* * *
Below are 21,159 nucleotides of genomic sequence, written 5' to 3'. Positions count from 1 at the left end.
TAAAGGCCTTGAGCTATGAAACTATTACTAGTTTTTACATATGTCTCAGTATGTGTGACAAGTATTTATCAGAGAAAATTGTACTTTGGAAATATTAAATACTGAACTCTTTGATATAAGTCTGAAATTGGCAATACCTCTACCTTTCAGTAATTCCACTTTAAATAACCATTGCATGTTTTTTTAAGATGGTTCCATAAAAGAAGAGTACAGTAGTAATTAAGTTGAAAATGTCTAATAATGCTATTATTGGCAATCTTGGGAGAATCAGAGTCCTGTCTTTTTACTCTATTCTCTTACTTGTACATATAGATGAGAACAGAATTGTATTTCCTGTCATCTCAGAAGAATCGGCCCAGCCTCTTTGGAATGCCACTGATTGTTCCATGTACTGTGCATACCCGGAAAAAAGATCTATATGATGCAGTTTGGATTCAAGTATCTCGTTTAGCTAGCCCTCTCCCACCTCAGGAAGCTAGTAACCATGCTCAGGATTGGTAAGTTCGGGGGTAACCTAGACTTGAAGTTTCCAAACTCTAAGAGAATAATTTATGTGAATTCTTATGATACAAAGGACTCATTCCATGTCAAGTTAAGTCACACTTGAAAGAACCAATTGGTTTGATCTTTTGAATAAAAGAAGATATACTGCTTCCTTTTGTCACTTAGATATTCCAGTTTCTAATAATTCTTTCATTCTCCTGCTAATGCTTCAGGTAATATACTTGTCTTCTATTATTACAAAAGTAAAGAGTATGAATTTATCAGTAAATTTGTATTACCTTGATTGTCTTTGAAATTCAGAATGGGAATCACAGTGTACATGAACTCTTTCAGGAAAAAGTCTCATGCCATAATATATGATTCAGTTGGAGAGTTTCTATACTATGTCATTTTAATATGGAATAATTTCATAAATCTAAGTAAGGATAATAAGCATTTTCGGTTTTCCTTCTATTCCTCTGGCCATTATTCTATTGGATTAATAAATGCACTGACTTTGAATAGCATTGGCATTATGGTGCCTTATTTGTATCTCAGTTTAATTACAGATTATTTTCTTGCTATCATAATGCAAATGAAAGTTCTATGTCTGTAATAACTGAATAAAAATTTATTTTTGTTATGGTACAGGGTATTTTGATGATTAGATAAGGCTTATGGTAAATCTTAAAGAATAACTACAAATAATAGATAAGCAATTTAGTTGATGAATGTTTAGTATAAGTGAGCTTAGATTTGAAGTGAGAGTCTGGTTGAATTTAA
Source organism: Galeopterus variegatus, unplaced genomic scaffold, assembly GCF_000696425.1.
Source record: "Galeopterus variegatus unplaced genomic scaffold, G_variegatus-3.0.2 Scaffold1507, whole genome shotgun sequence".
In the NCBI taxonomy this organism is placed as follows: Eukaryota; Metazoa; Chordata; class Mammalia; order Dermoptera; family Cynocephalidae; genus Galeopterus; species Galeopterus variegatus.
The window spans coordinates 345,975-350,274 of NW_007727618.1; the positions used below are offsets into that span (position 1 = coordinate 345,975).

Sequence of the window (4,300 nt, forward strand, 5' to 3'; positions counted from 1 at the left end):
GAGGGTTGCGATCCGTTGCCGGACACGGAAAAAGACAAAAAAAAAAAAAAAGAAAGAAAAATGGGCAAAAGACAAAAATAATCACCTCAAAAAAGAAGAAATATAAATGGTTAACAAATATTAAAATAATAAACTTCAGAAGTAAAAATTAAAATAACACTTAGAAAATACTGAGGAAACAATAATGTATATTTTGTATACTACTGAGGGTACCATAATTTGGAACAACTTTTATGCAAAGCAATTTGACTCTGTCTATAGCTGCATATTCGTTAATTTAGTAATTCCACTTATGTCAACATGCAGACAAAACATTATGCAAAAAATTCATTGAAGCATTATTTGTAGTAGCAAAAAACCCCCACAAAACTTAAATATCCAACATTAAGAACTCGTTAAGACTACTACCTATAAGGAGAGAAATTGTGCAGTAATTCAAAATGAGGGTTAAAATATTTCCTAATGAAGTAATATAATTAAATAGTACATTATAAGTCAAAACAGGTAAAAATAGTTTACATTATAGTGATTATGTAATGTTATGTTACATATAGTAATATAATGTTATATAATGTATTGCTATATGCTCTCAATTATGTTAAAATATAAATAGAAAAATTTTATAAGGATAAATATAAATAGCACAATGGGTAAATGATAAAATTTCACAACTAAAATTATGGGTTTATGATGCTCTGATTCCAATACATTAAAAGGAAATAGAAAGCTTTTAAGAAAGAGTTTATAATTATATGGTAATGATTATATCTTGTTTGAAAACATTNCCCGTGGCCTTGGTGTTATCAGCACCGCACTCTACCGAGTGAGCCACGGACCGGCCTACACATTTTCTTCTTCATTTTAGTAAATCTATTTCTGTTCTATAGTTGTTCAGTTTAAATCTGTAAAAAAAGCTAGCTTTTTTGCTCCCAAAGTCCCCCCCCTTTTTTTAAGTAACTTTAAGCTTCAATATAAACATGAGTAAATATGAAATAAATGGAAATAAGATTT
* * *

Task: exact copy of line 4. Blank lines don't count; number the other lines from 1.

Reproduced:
Source record: "Galeopterus variegatus unplaced genomic scaffold, G_variegatus-3.0.2 Scaffold1507, whole genome shotgun sequence".